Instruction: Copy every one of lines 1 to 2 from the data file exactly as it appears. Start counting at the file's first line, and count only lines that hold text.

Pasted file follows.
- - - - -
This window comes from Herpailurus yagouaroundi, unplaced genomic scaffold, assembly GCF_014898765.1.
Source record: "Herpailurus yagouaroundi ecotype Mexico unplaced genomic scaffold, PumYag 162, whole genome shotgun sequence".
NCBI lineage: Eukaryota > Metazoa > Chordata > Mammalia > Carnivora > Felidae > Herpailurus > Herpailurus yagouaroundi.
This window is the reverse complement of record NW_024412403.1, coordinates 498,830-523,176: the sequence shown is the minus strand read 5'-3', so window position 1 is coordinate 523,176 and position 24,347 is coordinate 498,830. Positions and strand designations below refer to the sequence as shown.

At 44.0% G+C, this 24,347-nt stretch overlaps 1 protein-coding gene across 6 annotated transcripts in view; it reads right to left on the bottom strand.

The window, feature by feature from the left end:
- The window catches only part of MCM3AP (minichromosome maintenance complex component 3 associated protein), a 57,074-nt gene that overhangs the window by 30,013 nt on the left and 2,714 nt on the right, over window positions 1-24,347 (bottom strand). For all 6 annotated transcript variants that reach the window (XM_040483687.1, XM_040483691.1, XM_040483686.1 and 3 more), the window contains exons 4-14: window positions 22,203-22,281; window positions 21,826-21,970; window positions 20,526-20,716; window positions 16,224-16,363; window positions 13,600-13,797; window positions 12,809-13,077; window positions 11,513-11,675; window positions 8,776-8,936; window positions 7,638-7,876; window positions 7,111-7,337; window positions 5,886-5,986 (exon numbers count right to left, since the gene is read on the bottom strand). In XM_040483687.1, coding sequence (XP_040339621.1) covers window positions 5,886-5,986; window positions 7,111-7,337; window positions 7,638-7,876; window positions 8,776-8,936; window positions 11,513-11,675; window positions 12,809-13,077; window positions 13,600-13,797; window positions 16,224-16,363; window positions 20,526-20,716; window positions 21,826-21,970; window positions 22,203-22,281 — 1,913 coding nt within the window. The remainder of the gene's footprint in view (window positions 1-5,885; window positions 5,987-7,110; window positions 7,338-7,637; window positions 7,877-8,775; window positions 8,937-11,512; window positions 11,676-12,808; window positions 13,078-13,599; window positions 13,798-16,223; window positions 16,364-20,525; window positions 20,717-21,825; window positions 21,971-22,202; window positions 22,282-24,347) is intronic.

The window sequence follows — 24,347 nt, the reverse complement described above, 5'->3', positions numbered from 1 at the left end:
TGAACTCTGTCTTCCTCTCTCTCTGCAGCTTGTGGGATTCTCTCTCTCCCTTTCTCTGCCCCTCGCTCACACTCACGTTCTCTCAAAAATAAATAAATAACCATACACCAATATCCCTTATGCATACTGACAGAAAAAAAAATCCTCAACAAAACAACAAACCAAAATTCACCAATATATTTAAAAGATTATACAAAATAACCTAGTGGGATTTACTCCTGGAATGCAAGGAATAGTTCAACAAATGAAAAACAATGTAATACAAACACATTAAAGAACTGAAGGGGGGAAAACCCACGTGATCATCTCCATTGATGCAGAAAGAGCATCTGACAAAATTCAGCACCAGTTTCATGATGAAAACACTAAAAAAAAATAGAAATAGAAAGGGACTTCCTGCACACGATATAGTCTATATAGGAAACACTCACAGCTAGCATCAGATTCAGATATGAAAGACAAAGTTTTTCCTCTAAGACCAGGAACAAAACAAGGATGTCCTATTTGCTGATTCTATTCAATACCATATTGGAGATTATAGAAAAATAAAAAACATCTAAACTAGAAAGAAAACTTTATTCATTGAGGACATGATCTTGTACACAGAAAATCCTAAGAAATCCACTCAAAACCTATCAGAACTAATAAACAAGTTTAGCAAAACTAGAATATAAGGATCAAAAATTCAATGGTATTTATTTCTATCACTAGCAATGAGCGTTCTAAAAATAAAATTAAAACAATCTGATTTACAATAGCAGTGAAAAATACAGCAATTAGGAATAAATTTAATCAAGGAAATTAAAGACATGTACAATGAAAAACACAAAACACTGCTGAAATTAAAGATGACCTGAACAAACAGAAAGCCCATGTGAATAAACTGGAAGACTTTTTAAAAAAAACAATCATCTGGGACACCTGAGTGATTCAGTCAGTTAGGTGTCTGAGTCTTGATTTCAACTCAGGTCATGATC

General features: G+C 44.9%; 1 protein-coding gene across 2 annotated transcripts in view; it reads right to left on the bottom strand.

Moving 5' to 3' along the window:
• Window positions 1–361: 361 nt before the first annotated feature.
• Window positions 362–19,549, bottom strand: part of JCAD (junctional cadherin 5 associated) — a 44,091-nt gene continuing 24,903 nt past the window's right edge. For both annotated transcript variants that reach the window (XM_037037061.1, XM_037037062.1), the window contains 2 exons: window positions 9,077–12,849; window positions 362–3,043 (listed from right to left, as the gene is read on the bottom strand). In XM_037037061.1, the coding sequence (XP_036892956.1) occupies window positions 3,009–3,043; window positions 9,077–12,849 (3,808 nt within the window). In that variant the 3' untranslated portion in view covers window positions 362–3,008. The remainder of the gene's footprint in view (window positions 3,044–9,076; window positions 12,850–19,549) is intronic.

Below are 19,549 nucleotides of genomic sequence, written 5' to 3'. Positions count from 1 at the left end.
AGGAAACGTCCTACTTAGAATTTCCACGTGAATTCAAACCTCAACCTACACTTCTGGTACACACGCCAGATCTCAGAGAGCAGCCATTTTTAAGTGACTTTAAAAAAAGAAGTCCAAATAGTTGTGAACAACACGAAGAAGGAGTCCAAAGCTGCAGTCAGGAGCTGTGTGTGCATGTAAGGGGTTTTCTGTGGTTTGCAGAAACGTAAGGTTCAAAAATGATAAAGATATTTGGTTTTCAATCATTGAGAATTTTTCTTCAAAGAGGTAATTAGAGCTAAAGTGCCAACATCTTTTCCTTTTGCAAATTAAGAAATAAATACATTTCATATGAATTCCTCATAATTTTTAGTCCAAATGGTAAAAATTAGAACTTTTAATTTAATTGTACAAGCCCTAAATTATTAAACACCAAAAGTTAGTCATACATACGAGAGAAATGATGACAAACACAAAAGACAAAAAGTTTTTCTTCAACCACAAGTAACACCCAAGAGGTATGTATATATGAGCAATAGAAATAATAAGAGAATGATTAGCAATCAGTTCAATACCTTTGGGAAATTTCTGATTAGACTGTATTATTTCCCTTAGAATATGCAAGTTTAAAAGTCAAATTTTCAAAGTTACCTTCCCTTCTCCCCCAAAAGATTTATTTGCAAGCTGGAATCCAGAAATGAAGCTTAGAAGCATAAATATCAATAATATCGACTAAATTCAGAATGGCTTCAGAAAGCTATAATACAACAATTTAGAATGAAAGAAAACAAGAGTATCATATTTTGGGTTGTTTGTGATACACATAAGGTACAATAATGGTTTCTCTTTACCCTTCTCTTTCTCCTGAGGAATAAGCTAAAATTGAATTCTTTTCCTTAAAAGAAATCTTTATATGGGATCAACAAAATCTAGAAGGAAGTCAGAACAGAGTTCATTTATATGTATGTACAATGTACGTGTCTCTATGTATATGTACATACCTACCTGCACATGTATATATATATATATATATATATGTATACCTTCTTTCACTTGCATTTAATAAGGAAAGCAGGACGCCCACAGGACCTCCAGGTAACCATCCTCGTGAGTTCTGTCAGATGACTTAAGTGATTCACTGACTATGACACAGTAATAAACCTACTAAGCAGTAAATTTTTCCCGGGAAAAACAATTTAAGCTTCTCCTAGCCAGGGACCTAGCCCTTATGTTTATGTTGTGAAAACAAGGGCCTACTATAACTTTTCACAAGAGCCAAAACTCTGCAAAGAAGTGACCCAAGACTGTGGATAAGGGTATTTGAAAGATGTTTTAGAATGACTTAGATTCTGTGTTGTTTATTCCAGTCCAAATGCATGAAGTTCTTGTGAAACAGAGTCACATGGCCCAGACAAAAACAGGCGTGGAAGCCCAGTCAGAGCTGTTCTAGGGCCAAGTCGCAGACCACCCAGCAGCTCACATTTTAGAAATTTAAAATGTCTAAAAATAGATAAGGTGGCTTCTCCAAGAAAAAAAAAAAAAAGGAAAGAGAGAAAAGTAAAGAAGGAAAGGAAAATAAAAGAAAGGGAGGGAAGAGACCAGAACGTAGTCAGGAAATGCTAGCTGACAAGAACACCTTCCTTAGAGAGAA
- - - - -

This window comes from Herpailurus yagouaroundi, unplaced genomic scaffold, assembly GCF_014898765.1.
Source record: "Herpailurus yagouaroundi ecotype Mexico unplaced genomic scaffold, PumYag 162, whole genome shotgun sequence".